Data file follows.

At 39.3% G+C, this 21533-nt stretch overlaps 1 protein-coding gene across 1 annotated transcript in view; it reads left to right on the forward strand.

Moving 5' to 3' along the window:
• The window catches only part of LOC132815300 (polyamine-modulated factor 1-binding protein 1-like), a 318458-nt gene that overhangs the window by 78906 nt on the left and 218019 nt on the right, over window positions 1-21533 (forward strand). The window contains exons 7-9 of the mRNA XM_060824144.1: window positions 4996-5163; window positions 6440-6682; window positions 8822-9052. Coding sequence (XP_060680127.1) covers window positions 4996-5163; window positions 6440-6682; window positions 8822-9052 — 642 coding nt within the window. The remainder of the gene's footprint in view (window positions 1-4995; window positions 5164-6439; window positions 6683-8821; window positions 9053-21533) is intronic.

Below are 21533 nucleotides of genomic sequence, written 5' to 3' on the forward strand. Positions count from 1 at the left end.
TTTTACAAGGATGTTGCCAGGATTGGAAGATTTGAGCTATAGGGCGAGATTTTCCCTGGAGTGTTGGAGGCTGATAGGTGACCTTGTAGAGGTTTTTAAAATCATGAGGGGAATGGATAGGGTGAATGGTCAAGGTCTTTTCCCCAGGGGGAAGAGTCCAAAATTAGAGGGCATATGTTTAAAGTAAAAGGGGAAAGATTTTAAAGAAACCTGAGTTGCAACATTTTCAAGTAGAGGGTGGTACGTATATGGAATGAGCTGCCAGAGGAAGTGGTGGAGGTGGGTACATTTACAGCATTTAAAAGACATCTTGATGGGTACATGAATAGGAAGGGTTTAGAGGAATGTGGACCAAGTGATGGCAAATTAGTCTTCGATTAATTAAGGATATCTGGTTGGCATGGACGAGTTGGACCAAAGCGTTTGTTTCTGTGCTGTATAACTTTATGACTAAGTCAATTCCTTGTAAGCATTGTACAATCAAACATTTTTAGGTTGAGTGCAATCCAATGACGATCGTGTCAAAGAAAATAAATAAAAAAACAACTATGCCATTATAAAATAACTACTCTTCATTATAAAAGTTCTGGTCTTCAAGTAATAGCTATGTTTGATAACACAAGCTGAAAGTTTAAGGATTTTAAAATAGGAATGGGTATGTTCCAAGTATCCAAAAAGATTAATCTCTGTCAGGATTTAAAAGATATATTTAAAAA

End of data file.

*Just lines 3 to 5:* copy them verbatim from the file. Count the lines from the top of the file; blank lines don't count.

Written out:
• The window catches only part of LOC132815300 (polyamine-modulated factor 1-binding protein 1-like), a 318458-nt gene that overhangs the window by 78906 nt on the left and 218019 nt on the right, over window positions 1-21533 (forward strand). The window contains exons 7-9 of the mRNA XM_060824144.1: window positions 4996-5163; window positions 6440-6682; window positions 8822-9052. Coding sequence (XP_060680127.1) covers window positions 4996-5163; window positions 6440-6682; window positions 8822-9052 — 642 coding nt within the window. The remainder of the gene's footprint in view (window positions 1-4995; window positions 5164-6439; window positions 6683-8821; window positions 9053-21533) is intronic.

Below are 21533 nucleotides of genomic sequence, written 5' to 3' on the forward strand. Positions count from 1 at the left end.
TTTTACAAGGATGTTGCCAGGATTGGAAGATTTGAGCTATAGGGCGAGATTTTCCCTGGAGTGTTGGAGGCTGATAGGTGACCTTGTAGAGGTTTTTAAAATCATGAGGGGAATGGATAGGGTGAATGGTCAAGGTCTTTTCCCCAGGGGGAAGAGTCCAAAATTAGAGGGCATATGTTTAAAGTAAAAGGGGAAAGATTTTAAAGAAACCTGAGTTGCAACATTTTCAAGTAGAGGGTGGTACGTATATGGAATGAGCTGCCAGAGGAAGTGGTGGAGGTGGGTACATTTACAGCATTTAAAAGACATCTTGATGGGTACATGAATAGGAAGGGTTTAGAGGAATGTGGACCAAGTGATGGCAAATTAGTCTTCGATTAATTAAGGATATCTGGTTGGCATGGACGAGTTGGACCAAAGCGTTTGTTTCTGTGCTGTATAACTTTATGACTAAGTCAATTCCTTGTAAGCATTGTACAATCAAACATTTTTAGGTTGAGTGCAATCCAATGACGATCGTGTCAAAGAAAATAAATAAAAAAACAACTATGCCATTATAAAATAACTACTCTTCATTATAAAAGTTCTGGTCTTCAAGTAATAGCTATGTTTGATAACACAAGCTGAAAGTTTAAGGATTTTAAAATAGGAATGGGTATGTTCCAAGTATCCAAAAAGATTAATCTCTGTCAGGATTTAAAAGATATATTTAAAAA